Askavusa: tensions continue to run high on Lampedusa

Since the 7th September, the day of the sinking- of which there is still a huge lack of concrete information, a group of Tunisians have been held in the Centre in Lampedusa. For some days now, they have been displaying their discontent over the length of their stay on the island and their living conditions. Yesterday, they managed to get out of the Centre and went down to the port to protest in public and ask for an immediate transfer. They attempted to block a ship and many jumped into the water.

Two young men, one from Askavusa and the other, a French national who is an active member of Migreurop and collaborates with Askavusa, were at the port to document what was going on and to lend their support to the Tunisians. Suddenly, they were surrounded by a group of Lampedusans who started threatening them. The member of Askavusa was slapped round the face by one of group and then had his face spat in by someone who actually works in the Reception Centre. Why did such a thing like this happen? The main reason is simply because the two men told them not to have a go at the Tunisians, but instead told them take their anger out on those who were not only responsible for keeping them on the island for so long, but who also wouldn’t let them be filmed because the outside world should know nothing.
It is not understood how the authorities refuse to comprehend the fact that extending the migrants’ stay on the island only increases tensions and makes the conditions unacceptable for the migrants, the Lampedusans and for those who are doing what they can to help the migrants. This brings to mind an article from Corriere Immigrazione from 30/09/2012 after a boat which Askavusa had managed to get possession of was set on fire in an arson attack. Amongst other things the article stated, ‘And also the association Askavusa, who had been donated the boat, seems to believe that the main motivation behind this event is one of racism….,’ and, ‘It is possible to have several doubts over such a reading of the events…. Immigration is an argument, here as elsewhere, which easily excites souls.’, ‘You only have to spread the word that someone (the Tunisians?) stole something or that there was a fight and the fuse is lit…’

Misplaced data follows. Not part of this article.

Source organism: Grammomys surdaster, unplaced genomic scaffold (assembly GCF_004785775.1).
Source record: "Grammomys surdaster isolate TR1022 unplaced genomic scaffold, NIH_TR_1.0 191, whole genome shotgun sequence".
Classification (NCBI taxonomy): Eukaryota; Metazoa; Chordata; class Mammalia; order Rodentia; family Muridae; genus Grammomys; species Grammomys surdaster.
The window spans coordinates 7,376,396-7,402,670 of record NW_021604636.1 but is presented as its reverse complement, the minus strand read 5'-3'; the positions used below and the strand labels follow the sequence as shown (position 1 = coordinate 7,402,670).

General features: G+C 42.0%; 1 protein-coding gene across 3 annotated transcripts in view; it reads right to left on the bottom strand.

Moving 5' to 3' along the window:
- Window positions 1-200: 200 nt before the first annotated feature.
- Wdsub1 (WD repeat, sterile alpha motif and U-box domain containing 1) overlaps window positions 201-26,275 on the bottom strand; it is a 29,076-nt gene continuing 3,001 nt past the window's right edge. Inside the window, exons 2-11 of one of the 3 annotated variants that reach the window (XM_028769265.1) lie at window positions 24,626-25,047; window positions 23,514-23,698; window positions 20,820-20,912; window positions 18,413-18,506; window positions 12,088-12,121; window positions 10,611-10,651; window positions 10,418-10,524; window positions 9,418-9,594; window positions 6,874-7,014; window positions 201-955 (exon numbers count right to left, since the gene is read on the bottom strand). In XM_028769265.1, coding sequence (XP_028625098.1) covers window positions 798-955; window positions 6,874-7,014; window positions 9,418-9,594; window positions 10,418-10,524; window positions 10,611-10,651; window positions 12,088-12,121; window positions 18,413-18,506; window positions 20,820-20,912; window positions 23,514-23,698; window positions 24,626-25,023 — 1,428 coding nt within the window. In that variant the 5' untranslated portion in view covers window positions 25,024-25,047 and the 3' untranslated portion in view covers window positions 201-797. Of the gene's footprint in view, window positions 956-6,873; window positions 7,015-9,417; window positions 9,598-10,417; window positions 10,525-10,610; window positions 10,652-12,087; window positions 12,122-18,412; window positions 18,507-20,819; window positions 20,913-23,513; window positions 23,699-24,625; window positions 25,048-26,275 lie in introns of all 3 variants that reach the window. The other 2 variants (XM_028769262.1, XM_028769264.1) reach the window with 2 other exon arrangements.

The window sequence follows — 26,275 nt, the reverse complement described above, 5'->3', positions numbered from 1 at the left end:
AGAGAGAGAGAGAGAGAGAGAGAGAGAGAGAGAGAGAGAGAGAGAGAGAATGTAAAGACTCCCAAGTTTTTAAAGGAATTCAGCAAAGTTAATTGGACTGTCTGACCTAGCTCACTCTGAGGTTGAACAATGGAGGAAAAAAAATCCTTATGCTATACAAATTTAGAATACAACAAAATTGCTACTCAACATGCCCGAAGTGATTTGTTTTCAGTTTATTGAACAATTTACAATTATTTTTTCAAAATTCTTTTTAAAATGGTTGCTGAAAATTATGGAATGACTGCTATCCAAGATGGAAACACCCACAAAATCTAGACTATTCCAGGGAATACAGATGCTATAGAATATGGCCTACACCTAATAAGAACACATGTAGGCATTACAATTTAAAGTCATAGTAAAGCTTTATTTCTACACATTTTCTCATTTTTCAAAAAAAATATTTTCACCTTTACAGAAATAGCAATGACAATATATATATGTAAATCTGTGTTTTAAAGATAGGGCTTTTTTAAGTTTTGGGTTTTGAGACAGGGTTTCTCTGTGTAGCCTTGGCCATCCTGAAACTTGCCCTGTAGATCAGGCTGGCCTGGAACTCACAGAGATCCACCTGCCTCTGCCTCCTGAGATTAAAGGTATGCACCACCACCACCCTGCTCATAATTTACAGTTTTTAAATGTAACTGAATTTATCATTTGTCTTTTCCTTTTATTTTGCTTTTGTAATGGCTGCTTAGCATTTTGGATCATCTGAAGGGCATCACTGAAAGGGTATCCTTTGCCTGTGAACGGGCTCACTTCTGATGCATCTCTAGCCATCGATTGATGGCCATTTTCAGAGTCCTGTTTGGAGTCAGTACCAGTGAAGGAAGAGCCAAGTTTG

Stefania Ragusa’s article, downplayed our fears of an emergent racism on the island in favour of a sensationalist version of events which laid the responsibility with mafia style practices. This article came to mind because it illustrates how such interpretations will be brought to the public eye, without realising or acknowledging that there is a real and serious problem on the island, one of exasperation, of racism and of violence.
The authorities are continuing to consider migrants, especially Tunisians, as a package. They come without emotions, without bodies or souls. They will stay where they are put, without complaining or protesting.
The authorities continue to consider Lampedusa as a no-man’s land, where they can do what they will and even though there were violent clashes in September 2011, a recent arson attack which a group claimed responsibility for and continual threats for those who defend the migrants, no changes are being made.
It would be enough to make sure that the migrants are transferred within an acceptable time frame in order to avoid what happened yesterday. The enormous solidarity which was shown by many Lampedusans in 2011 is a heritage to foster and protect. What is happening at the moment only destroys those who believe that Reception and living together is possible.
Yesterday on the quayside there were also a number of businessmen from north Italy who have businesses on Lampedusa. It was possible to hear them saying things like: the Tunisians ruin the peace and quiet of this island; the Tunisians are not like us; the Tunisians steal and set fire to things; the Tunisians should be sent back to Tunisia; integration is not possible.
They are the same people who clap and earn well off the back of a visit from Baglioni. They are the same people who make sure they are seen speaking openly to the migrants whenever there are television cameras about.
It is not possible to continue in this way. Lampedusa must be able to have its dignity guaranteed and be able to continue its role as an island which is a bridge between Africa and Europe. As the situation stands at the moment, a very dangerous game is being played out which is only likely to become even more dangerous.
Ass. Culturale Askavusa
Lampedusa e Linosa (Ag)